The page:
Loss of NB-3 Aggravates Cerebral Ischemia by Impairing Neuron Survival and Neurite Growth
Background and Purpose—NB-3 is a member of the F3/contactin family of neural recognition molecules, which are crucial for cell morphogenesis and motility. NB-3 is expressed in neurons and plays an important role in axonal extension and neuronal survival. However, the role of NB-3 in cerebral ischemic injury remains unknown.
Methods—Adult male wild-type and NB-3 knockout mice were subjected to ischemic injury by unilateral middle cerebral carotid artery occlusion for 3 hours, 6 hours, and 12 hours. Ischemic infarction volumes were then determined by 2, 3, 5-triphenyltetrazolium chloride staining. Neurological dysfunction analysis was also performed. Primary culture of neuronal cells from wild-type and knockout animals was also used for analysis of neuronal survival and neurite outgrowth.
Results—NB-3 expression in the ischemic hemisphere was decreased after transient middle cerebral artery occlusion (MCAO). NB-3-knockout mice developed a 2.6-fold larger infarct volume and exhibited increased neurological deficit scores after transient middle cerebral artery occlusion compared with control mice. Substrate with NB-3 promoted neuronal survival and neurite outgrowth in vitro, whereas neurite outgrowth and neuronal survival were significantly reduced in NB-3-deficient neurons. In addition, NB-3 deficiency renders neurons more susceptible to oxygen–glucose deprivation-induced damage and NB-3 as substrate could partially through homophilic mechanisms.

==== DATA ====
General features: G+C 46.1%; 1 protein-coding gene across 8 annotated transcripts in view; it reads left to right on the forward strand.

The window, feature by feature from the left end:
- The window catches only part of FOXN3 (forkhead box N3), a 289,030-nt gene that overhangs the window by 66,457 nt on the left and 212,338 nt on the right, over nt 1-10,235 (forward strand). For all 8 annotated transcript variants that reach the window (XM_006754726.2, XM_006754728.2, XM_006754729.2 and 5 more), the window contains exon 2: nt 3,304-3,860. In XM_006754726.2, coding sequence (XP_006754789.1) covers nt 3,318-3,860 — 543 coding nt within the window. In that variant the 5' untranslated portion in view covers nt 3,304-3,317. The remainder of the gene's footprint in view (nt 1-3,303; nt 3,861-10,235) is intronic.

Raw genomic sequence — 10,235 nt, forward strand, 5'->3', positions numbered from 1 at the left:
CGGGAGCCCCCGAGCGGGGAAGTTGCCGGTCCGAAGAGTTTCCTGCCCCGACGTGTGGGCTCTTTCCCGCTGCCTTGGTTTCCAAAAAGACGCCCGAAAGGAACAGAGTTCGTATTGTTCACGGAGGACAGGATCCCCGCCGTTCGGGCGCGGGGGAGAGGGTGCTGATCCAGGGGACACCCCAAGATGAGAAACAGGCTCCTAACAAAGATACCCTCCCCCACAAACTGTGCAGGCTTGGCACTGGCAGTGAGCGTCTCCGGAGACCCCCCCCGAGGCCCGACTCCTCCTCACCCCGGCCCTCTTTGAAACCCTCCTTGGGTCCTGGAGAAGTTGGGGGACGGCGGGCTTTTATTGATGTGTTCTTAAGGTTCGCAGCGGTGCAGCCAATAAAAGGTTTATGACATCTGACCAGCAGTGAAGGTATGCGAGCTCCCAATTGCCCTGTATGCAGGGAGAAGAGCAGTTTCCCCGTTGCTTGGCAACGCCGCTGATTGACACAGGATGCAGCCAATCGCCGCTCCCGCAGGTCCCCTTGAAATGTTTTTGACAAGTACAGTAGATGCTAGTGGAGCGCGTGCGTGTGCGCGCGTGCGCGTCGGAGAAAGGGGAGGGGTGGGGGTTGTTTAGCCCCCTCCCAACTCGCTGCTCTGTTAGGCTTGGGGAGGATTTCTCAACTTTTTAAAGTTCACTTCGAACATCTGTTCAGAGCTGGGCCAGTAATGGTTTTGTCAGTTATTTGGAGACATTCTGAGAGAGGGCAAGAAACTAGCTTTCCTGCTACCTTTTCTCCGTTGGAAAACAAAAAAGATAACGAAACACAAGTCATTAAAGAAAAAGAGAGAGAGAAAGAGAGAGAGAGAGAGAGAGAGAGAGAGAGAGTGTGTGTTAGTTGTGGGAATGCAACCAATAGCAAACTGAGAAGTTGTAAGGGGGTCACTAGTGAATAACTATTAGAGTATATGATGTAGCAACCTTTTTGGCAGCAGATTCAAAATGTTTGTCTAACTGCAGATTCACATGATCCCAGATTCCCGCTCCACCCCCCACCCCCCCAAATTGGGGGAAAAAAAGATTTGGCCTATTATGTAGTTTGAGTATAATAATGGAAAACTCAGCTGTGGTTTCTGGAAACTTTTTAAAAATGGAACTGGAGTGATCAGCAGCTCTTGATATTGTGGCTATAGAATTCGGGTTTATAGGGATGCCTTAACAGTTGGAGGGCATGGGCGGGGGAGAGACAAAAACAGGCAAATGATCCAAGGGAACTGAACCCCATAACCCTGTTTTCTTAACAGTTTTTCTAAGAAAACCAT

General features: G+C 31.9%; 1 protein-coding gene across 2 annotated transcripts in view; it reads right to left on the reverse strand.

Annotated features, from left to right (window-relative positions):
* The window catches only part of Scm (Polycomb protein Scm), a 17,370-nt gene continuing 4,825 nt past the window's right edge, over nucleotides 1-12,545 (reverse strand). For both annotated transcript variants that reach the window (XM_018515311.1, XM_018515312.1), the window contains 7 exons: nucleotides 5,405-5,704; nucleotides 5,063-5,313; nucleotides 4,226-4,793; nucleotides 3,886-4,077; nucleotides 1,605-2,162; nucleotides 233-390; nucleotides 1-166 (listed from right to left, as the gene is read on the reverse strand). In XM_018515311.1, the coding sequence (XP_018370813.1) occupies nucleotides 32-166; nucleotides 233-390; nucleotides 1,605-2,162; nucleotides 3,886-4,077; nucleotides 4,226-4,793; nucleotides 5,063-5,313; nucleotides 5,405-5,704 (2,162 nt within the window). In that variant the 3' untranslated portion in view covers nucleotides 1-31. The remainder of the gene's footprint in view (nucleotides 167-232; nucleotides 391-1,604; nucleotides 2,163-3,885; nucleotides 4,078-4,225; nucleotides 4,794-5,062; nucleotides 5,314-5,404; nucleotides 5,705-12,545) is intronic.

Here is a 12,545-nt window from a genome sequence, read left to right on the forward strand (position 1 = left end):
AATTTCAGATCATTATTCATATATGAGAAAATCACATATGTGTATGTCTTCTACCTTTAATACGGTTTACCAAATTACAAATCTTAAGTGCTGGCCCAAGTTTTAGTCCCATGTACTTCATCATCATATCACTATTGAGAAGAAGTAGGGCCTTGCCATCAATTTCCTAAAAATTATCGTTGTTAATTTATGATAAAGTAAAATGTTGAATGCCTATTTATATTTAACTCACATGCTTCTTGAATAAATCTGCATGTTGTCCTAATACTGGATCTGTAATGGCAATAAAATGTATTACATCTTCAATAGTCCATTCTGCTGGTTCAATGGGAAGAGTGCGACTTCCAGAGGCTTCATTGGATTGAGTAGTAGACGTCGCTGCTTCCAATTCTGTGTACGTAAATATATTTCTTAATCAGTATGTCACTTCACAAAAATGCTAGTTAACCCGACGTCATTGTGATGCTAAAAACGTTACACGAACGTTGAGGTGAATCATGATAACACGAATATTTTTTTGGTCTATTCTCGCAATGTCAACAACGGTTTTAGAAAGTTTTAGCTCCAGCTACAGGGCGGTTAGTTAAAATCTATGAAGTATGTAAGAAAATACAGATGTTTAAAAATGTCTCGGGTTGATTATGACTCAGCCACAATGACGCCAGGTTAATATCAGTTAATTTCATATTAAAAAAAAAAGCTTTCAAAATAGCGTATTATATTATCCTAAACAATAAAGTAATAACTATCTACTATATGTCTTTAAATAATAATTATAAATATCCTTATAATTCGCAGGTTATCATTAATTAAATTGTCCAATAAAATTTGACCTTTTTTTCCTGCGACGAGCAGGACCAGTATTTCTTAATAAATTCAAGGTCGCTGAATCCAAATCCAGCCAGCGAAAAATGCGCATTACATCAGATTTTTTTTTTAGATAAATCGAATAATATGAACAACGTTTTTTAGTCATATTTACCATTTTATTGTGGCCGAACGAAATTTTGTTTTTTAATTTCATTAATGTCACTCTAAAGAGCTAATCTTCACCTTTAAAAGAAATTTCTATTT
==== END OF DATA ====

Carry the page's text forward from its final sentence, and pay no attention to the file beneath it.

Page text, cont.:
Conclusions—These data demonstrate that NB-3 deficiency may aggravate brain damage after middle cerebral artery occlusion by impairing neuronal survival and neurite growth.
- Received November 24, 2010.
- Revision received April 6, 2011.
- Accepted April 25, 2011.
- © 2011 American Heart Association, Inc.